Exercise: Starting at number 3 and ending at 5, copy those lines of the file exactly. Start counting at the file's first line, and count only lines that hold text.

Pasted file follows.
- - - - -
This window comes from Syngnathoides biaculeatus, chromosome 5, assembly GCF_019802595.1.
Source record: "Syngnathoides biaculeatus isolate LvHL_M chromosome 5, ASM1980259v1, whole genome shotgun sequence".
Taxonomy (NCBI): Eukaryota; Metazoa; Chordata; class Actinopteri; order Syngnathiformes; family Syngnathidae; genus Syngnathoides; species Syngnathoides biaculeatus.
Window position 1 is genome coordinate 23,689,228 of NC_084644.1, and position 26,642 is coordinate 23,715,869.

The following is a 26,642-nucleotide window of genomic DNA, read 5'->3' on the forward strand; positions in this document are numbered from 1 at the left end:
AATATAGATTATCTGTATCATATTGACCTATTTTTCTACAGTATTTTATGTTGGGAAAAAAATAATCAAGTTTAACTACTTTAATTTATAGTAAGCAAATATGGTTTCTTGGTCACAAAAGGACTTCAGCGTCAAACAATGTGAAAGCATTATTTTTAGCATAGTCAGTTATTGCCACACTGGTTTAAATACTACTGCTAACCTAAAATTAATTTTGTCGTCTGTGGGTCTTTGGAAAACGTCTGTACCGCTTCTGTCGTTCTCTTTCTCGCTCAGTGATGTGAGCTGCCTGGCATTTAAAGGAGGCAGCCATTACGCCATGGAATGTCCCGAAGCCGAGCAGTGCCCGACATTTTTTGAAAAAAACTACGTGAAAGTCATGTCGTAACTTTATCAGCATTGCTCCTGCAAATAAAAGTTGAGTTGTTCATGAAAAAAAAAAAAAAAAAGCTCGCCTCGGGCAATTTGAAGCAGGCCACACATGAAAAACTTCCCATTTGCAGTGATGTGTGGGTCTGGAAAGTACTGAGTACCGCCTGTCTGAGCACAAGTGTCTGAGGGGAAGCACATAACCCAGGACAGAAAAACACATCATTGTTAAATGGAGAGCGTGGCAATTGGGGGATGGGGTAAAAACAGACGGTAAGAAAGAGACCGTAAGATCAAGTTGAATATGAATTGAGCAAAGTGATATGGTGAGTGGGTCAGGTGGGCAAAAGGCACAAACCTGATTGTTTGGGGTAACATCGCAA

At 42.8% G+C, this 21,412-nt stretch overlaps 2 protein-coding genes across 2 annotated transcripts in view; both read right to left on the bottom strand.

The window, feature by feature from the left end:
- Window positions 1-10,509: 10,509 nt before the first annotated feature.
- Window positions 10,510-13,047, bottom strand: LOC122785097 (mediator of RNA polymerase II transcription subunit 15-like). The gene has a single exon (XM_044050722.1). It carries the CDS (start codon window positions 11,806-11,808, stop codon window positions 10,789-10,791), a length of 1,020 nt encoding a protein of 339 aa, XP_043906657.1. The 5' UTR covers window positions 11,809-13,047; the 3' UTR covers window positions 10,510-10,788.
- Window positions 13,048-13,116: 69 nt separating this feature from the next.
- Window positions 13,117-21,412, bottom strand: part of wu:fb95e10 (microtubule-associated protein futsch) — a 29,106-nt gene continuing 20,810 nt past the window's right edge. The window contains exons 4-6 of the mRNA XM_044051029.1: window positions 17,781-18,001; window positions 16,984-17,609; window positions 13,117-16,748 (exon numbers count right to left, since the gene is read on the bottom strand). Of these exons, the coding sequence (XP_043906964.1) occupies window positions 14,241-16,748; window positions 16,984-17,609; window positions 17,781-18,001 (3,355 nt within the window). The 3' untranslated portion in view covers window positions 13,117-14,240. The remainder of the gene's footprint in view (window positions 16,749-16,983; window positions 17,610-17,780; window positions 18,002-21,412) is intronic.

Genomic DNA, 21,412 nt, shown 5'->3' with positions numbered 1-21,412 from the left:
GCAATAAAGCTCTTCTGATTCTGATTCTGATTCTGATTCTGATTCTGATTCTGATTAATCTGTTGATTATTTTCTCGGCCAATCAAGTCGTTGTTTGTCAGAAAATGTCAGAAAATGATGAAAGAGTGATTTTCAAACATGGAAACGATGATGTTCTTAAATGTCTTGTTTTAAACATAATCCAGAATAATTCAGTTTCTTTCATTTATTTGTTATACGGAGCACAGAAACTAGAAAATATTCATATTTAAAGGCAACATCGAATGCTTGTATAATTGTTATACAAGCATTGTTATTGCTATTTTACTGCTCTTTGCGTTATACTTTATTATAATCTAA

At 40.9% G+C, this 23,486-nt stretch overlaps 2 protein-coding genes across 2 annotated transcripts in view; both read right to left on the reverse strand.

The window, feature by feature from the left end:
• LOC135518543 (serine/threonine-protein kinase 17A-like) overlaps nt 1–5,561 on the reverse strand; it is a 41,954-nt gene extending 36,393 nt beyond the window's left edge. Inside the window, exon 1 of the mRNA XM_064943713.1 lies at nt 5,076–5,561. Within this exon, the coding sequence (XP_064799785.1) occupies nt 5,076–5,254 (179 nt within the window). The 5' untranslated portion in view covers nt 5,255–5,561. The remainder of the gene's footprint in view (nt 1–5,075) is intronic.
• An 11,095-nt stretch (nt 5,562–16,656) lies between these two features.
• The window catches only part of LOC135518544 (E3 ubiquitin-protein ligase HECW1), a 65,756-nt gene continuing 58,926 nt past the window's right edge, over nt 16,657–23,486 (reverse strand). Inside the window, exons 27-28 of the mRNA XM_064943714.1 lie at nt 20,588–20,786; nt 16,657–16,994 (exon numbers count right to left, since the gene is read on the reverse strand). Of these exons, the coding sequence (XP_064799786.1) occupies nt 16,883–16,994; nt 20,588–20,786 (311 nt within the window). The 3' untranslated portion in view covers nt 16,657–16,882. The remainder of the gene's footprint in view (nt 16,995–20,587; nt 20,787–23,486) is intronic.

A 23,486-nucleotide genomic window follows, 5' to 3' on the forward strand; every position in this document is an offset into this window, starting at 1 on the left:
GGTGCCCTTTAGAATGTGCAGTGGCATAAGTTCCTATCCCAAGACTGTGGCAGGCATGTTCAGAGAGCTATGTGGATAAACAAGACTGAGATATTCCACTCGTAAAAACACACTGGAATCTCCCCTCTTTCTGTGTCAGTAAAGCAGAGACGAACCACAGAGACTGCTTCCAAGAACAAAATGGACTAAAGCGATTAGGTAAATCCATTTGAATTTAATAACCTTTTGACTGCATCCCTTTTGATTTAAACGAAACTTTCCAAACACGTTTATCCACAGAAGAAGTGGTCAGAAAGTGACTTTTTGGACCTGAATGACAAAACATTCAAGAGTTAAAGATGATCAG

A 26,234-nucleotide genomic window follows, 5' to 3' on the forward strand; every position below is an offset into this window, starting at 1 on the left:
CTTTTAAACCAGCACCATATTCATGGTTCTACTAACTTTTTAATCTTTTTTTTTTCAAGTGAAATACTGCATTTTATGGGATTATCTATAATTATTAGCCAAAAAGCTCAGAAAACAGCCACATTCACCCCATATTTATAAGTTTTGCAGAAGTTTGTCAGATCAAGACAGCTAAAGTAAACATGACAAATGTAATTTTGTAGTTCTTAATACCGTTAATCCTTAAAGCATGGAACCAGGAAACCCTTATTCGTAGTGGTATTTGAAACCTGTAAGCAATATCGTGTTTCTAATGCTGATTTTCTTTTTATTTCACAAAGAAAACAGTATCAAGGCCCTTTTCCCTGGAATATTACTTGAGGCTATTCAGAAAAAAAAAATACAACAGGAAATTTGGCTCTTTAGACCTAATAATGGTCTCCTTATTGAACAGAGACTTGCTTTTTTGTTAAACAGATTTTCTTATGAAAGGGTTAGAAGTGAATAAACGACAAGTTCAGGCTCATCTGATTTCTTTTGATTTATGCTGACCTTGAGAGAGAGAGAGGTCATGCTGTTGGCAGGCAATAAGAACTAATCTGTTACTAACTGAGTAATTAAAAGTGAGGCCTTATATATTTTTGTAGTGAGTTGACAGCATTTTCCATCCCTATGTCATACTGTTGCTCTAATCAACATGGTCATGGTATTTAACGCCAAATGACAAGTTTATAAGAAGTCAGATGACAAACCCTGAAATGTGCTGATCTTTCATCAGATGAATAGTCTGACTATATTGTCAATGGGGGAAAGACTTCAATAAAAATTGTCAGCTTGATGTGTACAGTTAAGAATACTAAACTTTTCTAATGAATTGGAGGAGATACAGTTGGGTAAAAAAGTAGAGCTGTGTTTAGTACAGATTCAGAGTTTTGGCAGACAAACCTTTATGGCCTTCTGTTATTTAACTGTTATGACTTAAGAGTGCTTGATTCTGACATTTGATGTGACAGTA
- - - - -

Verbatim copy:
Taxonomy (NCBI): Eukaryota; Metazoa; Chordata; class Actinopteri; order Syngnathiformes; family Syngnathidae; genus Syngnathoides; species Syngnathoides biaculeatus.
Window position 1 is genome coordinate 23,689,228 of NC_084644.1, and position 26,642 is coordinate 23,715,869.

The following is a 26,642-nucleotide window of genomic DNA, read 5'->3' on the forward strand; positions in this document are numbered from 1 at the left end: